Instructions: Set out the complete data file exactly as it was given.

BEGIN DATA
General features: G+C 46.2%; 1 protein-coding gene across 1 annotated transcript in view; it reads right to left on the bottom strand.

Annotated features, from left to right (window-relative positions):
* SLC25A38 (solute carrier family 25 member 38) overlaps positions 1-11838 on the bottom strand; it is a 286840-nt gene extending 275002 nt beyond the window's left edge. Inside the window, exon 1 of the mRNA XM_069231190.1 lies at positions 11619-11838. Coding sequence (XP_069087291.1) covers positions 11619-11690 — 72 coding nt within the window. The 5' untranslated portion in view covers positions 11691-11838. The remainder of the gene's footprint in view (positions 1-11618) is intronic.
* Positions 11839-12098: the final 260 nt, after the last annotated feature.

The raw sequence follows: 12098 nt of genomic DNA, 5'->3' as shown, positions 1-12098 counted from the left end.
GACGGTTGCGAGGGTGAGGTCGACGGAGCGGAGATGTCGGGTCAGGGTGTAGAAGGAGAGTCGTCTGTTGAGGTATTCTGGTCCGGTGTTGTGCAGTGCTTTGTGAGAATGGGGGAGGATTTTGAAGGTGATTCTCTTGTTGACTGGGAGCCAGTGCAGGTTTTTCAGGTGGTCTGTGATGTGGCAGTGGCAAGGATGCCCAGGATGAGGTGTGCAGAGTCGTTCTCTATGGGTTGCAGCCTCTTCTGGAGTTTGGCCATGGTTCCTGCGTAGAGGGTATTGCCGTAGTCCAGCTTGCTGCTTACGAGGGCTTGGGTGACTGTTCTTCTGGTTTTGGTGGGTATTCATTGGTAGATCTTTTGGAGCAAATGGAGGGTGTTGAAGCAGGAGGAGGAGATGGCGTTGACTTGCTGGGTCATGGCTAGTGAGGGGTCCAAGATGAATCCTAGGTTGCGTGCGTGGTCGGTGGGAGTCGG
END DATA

General features: G+C 46.2%; 1 protein-coding gene across 1 annotated transcript in view; it reads right to left on the bottom strand.

Annotated features, from left to right (window-relative positions):
* SLC25A38 (solute carrier family 25 member 38) overlaps positions 1-11838 on the bottom strand; it is a 286840-nt gene extending 275002 nt beyond the window's left edge. Inside the window, exon 1 of the mRNA XM_069231190.1 lies at positions 11619-11838. Coding sequence (XP_069087291.1) covers positions 11619-11690 — 72 coding nt within the window. The 5' untranslated portion in view covers positions 11691-11838. The remainder of the gene's footprint in view (positions 1-11618) is intronic.
* Positions 11839-12098: the final 260 nt, after the last annotated feature.

The raw sequence follows: 12098 nt of genomic DNA, 5'->3' as shown, positions 1-12098 counted from the left end.
GACGGTTGCGAGGGTGAGGTCGACGGAGCGGAGATGTCGGGTCAGGGTGTAGAAGGAGAGTCGTCTGTTGAGGTATTCTGGTCCGGTGTTGTGCAGTGCTTTGTGAGAATGGGGGAGGATTTTGAAGGTGATTCTCTTGTTGACTGGGAGCCAGTGCAGGTTTTTCAGGTGGTCTGTGATGTGGCAGTGGCAAGGATGCCCAGGATGAGGTGTGCAGAGTCGTTCTCTATGGGTTGCAGCCTCTTCTGGAGTTTGGCCATGGTTCCTGCGTAGAGGGTATTGCCGTAGTCCAGCTTGCTGCTTACGAGGGCTTGGGTGACTGTTCTTCTGGTTTTGGTGGGTATTCATTGGTAGATCTTTTGGAGCAAATGGAGGGTGTTGAAGCAGGAGGAGGAGATGGCGTTGACTTGCTGGGTCATGGCTAGTGAGGGGTCCAAGATGAATCCTAGGTTGCGTGCGTGGTCGGTGGGAGTCGG